Bhutan’s Al­co­hol-Fu­eled Archery: It’s Noth­ing Like The Olympics

Bhutan Times - - Editorial - JULIE MCCARTHY (Cour­tesy: n p r)

The host of the Win­ter Olympics, South Korea, ex­cels in the sum­mer game of archery. They grabbed gold medals in all four cat­e­gories in Rio.

But the tiny Hi­malayan king­dom of Bhutan may be less than awed. Bhutan claims archery for its na­tional sport, and archers pay no heed to the plung­ing tem­per­a­tures of win­ter when they com­pete pro­pel­ling ar­rows across a field.

And if you think of archery as a deco­rous game, think again.

In a re­cent tour­na­ment in Bhutan’s cap­i­tal Thim­phu, archers com­peted with full-throated aban­don. They hooted and hollered their way through the com­pe­ti­tion, en­cour­ag­ing their team­mates, and de­rid­ing their op­po­nents, mar­ry­ing gusto and rit­ual.

With ev­ery ar­row that hits the mark, Bhutanese archers line up, face the tar­get, and break out in a tra­di­tional song and dance.

Con­tes­tants say this re­cent com­pe­ti­tion was in honor of the coun­try’s 2-year-old royal prince, whose par­ents are Bhutan’s glam­orous young king and queen.

Leg­end has it that the fa­ther of the first king used his archery skills to van­quish a gen­eral of in­vad­ing Bri­tish forces in 1864. Judg­ing by the com­pe­ti­tion un­der­way, mas­ter­ing those skills is no mean feat.

Archer Yeshey Norbu stands un­der a carved wooden canopy and through an in­ter­preter de­scribes the game. Half the mem­bers of each team shoot, while those not shoot­ing gather on the other end of the field around the small tar­get. It’s fes­tooned with stream­ers of dif­fer­ent col­ors, which archers wave back at their team­mates to sig­nal where their last ar­row landed.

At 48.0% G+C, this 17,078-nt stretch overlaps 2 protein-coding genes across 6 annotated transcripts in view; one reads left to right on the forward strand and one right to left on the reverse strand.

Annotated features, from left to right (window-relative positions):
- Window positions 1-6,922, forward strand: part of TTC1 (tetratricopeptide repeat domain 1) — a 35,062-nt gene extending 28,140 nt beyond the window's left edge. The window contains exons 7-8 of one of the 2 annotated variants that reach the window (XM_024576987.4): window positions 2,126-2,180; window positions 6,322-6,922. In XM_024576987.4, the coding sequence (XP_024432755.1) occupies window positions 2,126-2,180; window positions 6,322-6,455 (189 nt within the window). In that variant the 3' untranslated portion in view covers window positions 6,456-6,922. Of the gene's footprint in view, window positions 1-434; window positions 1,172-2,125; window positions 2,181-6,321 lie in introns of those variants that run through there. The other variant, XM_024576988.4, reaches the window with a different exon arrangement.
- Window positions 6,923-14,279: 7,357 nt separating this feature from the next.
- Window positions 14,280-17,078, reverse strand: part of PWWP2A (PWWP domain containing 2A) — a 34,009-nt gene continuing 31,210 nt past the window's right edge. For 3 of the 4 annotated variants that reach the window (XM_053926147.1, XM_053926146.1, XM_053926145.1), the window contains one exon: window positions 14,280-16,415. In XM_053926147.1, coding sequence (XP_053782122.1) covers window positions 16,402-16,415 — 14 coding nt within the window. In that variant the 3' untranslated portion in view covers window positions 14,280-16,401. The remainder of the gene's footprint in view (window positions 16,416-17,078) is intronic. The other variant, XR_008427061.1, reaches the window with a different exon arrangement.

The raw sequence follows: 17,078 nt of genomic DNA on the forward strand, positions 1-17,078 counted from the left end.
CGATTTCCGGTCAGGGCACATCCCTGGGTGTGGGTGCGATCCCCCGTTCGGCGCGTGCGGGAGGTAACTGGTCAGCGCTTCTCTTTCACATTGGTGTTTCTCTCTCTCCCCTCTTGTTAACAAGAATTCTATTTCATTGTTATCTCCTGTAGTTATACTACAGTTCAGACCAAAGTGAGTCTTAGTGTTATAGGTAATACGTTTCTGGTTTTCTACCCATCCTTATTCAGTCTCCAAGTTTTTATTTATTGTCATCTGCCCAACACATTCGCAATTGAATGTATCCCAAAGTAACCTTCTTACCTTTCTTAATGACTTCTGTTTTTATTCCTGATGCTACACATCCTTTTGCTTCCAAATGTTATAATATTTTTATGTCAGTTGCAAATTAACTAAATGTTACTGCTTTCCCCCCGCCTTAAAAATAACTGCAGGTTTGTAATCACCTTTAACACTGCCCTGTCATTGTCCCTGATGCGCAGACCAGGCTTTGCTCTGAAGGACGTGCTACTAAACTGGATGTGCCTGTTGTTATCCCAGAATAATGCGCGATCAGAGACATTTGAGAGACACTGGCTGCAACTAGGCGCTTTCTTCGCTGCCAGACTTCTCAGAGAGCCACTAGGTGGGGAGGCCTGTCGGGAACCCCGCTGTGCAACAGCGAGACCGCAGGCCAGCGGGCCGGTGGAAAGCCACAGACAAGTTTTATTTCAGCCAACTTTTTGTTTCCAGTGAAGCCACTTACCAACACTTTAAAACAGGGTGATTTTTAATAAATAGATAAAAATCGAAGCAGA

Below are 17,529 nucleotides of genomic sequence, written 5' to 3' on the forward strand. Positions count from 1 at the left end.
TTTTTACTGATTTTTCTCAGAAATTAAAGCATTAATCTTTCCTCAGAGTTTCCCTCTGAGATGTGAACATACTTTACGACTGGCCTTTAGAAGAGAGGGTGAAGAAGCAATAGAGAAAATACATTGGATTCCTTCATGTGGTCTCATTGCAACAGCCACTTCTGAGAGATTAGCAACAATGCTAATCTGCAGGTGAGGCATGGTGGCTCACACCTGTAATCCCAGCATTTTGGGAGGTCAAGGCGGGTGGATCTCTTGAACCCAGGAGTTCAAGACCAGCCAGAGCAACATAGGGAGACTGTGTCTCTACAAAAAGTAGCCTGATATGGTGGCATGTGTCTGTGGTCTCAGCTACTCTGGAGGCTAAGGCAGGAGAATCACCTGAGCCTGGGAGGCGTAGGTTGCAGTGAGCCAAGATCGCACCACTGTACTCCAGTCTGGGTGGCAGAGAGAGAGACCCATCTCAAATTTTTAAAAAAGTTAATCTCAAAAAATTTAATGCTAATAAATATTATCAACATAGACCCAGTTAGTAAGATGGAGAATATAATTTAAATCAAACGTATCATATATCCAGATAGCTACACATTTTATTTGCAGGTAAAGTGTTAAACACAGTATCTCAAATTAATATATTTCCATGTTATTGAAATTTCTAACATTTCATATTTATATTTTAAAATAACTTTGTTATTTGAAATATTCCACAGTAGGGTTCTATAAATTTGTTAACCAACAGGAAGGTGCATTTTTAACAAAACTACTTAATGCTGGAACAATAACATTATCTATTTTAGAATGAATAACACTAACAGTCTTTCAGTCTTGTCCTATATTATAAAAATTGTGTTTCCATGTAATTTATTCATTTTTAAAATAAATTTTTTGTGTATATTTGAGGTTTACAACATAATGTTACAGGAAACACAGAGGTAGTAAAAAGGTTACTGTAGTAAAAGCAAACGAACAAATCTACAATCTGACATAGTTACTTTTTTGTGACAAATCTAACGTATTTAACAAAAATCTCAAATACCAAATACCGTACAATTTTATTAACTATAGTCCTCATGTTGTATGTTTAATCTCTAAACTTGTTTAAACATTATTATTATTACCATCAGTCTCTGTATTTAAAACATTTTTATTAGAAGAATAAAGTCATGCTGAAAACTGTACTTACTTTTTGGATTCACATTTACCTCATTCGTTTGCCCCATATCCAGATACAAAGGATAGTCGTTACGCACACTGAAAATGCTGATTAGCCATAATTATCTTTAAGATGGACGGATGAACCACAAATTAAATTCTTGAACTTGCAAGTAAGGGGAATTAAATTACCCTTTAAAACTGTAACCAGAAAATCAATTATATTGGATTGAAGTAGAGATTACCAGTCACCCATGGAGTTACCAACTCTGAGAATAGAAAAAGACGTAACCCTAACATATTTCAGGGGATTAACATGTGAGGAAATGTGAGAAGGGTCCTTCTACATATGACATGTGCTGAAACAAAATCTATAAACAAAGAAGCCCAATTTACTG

Norbu ex­plains that, “You score one point when the ar­row is very close to the tar­get, at an ar­row’s dis­tance.” In­ter­est­ingly, there are ev­i­dently no ref­er­ees in Bhutan’s game. “You score 2 points when it’s a hit. You score 3 points if you hit the bull’s-eye,” he says.

The first team to reach 25 points wins the game.

The tar­get is a nar­row board, and the length of the field makes hit­ting it all the more re­mark­able. When an archer lets loose an ar­row, it must travel 140 me­ters (460 feet) — twice as long as the range used in the Olympics.

On the side­lines, archer Uy­gen Thin­ley pon­ders that dif­fer­ence. Speak­ing in a mix­ture of English and Bhutan’s na­tive Dzongkha, he bor­ders on dis­dain. When an Olympian hits the mark, Thin­ley says, “We don’t re­ally ap­pre­ci­ate it all that much.”

“They shoot a short dis­tance,” he says. “They have coaches and ad­vanced com­pos­ite bows,” which he says “are much more ac­cu­rate than the tra­di­tional equip­ment we use.”

In a small work­shop be­side the archery field, a young man sharp­ens ar­rows. Both bows and ar­rows are fash­ioned out of the same sim­ple ma­te­rial: bam­boo. Yet, with their pow­er­ful draw and re­lease, these archers can send a small ar­row hurtling across a range that is half again as long as a foot­ball field. “I’d chal­lenge any Olympian to play our game,” Thin­ley says.

Norbu’s team is al­ready out of the com­pe­ti­tion. But he says it’s not re­ally about win­ning.

Archery tra­di­tion­ally has been the so­cial glue that binds Bhutan’s ru­ral com­mu­ni­ties — “every­body turns out,” he says. Norbu says his 13-mem­ber team was fielded from the vil­lage where he grew up.

“And when we as­sem­ble a team it is a so­cial ex­er­cise of get­ting to know each other, meet new peo­ple. And it’s much more than a game of archery.”

Vil­lage women fuel the fun, jeer­ing the other team and serv­ing spec­ta­tors and play­ers alike the lo­cal brew, known as ara.

Thin­ley clar­i­fies, say­ing, “We drink to loosen up,” plus he says im­prob­a­bly, “Some archers tend to get good aim af­ter drink­ing!”

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